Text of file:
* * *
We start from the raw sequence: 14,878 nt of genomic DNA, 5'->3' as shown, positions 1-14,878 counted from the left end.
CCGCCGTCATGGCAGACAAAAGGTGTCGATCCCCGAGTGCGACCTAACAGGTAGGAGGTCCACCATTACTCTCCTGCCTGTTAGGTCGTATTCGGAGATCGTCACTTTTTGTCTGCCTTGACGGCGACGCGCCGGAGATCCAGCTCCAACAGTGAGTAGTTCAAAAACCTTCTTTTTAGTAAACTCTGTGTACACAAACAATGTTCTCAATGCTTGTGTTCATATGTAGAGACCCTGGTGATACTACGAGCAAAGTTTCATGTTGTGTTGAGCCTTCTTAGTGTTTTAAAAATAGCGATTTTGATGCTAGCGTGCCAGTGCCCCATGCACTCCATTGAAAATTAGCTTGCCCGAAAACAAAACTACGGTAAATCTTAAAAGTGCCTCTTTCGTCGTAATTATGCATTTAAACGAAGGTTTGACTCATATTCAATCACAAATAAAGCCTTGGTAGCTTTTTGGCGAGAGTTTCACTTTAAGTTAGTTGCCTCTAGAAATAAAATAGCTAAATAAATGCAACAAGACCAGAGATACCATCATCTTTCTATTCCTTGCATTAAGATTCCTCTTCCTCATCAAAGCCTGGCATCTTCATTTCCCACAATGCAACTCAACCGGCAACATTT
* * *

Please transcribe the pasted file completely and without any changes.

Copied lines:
We start from the raw sequence: 14,878 nt of genomic DNA, 5'->3' as shown, positions 1-14,878 counted from the left end.
CCGCCGTCATGGCAGACAAAAGGTGTCGATCCCCGAGTGCGACCTAACAGGTAGGAGGTCCACCATTACTCTCCTGCCTGTTAGGTCGTATTCGGAGATCGTCACTTTTTGTCTGCCTTGACGGCGACGCGCCGGAGATCCAGCTCCAACAGTGAGTAGTTCAAAAACCTTCTTTTTAGTAAACTCTGTGTACACAAACAATGTTCTCAATGCTTGTGTTCATATGTAGAGACCCTGGTGATACTACGAGCAAAGTTTCATGTTGTGTTGAGCCTTCTTAGTGTTTTAAAAATAGCGATTTTGATGCTAGCGTGCCAGTGCCCCATGCACTCCATTGAAAATTAGCTTGCCCGAAAACAAAACTACGGTAAATCTTAAAAGTGCCTCTTTCGTCGTAATTATGCATTTAAACGAAGGTTTGACTCATATTCAATCACAAATAAAGCCTTGGTAGCTTTTTGGCGAGAGTTTCACTTTAAGTTAGTTGCCTCTAGAAATAAAATAGCTAAATAAATGCAACAAGACCAGAGATACCATCATCTTTCTATTCCTTGCATTAAGATTCCTCTTCCTCATCAAAGCCTGGCATCTTCATTTCCCACAATGCAACTCAACCGGCAACATTT